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Provisional ballot request has pitfalls, say watchdogs (NJ)
Courier Post Online. November 2, 2008. By MICHAEL RISPOLI

TRENTON A third of New Jersey's counties are asking newly registered voters to cast provisional ballots on Election Day, a fallback option the state and counties call risk-free that has election watchdogs worried eligible voters may be left out.

With swarms of new voter registrations cramming in-boxes of county election offices, some voters whose registrations met the Oct. 14 deadline did not wind up in the official election rolls. This forced counties to either print supplemental rolls or have these registered voters cast provisional ballots ballots filled out by hand, then reviewed by county officials days after the election to determine if they count.

Though state officials repeatedly told counties they preferred supplemental rolls additional lists given to poll workers of registered voters left off the official roll county officials say it was not worth printing out a supplemental book, that poll workers were not trained to use them and that using provisional ballots was a more familiar option.

"It made more sense to let them go with what they are used to or what they know," state Division of Elections director Robert Giles said.

Although some counties not printing supplemental rolls have figures on the number of registered voters who did not make the official list Morris County, for example, said it has 1,500 such voters not all counties keep these numbers.

The other six counties issuing provisional ballots to registered voters instead of printing supplemental poll books are Bergen, Cumberland, Hunterdon, Monmouth, Ocean, and Warren.

"If you only have one person in a town (not on the rolls), that means that you have to print a book for one voter," said Monmouth County elections superintendent Hedra Siskel. "It doesn't make sense."

The federal Help America Vote Act of 2002 guarantees the ability to vote by provisional ballot for anyone not on the rolls who believes he or she is registered. County officials praise them as safe, but these ballots have raised concerns among election watchdog groups because audits in other states have shown ballots were incorrectly rejected or not counted completely.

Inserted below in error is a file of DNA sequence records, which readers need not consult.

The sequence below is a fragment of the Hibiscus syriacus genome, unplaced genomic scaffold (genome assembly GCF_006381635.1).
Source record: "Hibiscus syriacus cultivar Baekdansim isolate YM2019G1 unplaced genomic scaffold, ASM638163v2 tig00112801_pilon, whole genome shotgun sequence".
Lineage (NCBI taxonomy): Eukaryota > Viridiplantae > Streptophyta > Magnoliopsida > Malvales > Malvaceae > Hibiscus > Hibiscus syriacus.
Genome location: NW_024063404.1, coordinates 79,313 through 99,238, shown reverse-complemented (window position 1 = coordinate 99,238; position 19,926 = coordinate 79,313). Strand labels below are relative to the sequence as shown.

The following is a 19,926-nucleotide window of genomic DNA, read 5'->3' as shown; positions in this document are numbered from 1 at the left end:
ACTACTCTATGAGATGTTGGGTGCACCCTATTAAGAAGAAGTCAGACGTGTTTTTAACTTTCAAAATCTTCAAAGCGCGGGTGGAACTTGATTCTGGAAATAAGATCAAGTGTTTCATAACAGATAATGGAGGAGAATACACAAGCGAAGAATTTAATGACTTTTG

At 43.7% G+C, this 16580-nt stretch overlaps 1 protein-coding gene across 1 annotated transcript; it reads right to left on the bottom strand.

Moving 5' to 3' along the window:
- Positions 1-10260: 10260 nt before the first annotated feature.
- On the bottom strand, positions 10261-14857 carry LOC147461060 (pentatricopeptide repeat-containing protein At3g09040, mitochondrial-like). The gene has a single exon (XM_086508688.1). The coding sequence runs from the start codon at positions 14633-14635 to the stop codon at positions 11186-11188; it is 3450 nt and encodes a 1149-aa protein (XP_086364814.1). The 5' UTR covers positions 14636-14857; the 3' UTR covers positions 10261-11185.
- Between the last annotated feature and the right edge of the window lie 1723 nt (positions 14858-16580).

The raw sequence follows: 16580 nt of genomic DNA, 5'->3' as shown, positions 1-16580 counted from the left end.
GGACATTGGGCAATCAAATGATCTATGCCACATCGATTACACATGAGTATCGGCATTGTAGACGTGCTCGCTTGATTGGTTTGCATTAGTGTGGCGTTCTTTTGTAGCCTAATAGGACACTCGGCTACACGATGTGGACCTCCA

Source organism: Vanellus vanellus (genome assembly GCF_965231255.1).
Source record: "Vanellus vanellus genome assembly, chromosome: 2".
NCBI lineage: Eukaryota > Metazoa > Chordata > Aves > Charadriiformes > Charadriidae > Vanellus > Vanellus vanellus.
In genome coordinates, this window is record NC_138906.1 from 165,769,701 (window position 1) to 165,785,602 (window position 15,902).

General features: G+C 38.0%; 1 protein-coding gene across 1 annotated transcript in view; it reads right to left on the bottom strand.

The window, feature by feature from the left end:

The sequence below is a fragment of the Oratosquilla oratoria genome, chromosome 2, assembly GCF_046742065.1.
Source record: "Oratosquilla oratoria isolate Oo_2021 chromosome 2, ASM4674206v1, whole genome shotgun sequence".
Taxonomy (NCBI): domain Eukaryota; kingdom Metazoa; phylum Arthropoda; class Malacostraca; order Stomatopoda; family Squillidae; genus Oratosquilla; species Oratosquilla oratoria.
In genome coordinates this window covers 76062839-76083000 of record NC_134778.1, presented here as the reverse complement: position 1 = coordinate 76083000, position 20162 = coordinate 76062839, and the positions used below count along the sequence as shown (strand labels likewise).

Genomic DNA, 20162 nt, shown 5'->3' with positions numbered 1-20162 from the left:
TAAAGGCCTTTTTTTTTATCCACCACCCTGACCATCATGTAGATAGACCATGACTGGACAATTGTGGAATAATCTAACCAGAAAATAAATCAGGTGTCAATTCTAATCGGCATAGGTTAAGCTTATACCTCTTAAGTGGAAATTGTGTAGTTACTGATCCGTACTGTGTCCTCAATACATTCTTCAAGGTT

These issues have not been reported in New Jersey, but problems were found during the February 2008 presidential primary, when poll workers refused or did not offer provisional ballots to potential voters, according to a report by the League of Women Voters of New Jersey and the American Civil Liberties Union of New Jersey.

Anne Ruach Nicolas, executive director of the league, said many voters still do not know how to handle these types of ballots and that any errors lead to disenfranchisement.

"These are people who got their registration in on time, so by all means they should be able to vote on a regular ballot," said Ruach Nicolas.

According to the U.S. Election Assistance Commission, 27 percent of the 11,000 provisional ballots cast in New Jersey in 2006 were rejected. Provisional ballots are rejected if a voter isn't registered, voted in the wrong district, or incorrectly filled out the paper ballot.

Giles said all registered voters in the state will have their vote counted and that it was a misconception eligible votes are rejected.

Watchdog groups also say supplemental books are preferable because it allows for voters to actually cast their vote in a booth and not have to wait until after provisional ballots are counted to see if their vote counts or not.

Andrew Stengal, election advocacy director for the Brennan Center for Justice at New York University School of Law, said it is ridiculous counties are opting for provisional ballots.

"It's not counted on election night. It's not a regular vote," Stengal said. "That's my fear, you just don't know if it counts.

"One person should justify printing the supplemental voting roll," Stengal added.

Voters who cast provisional ballots can contact their county board of election to inquire whether or not their vote was counted.

Rutgers University political scientist Ingrid Reed said provisional ballots create uncertainty but still offer registered voters the ability to cast their ballot.

"In this environment, where so many registration came in and the lists are not up-to-date, they are a good safeguard because you would not want registered voters to leave the polls not voting," Reed said.

Reach Michael Rispoli at mrispol@gannett.com



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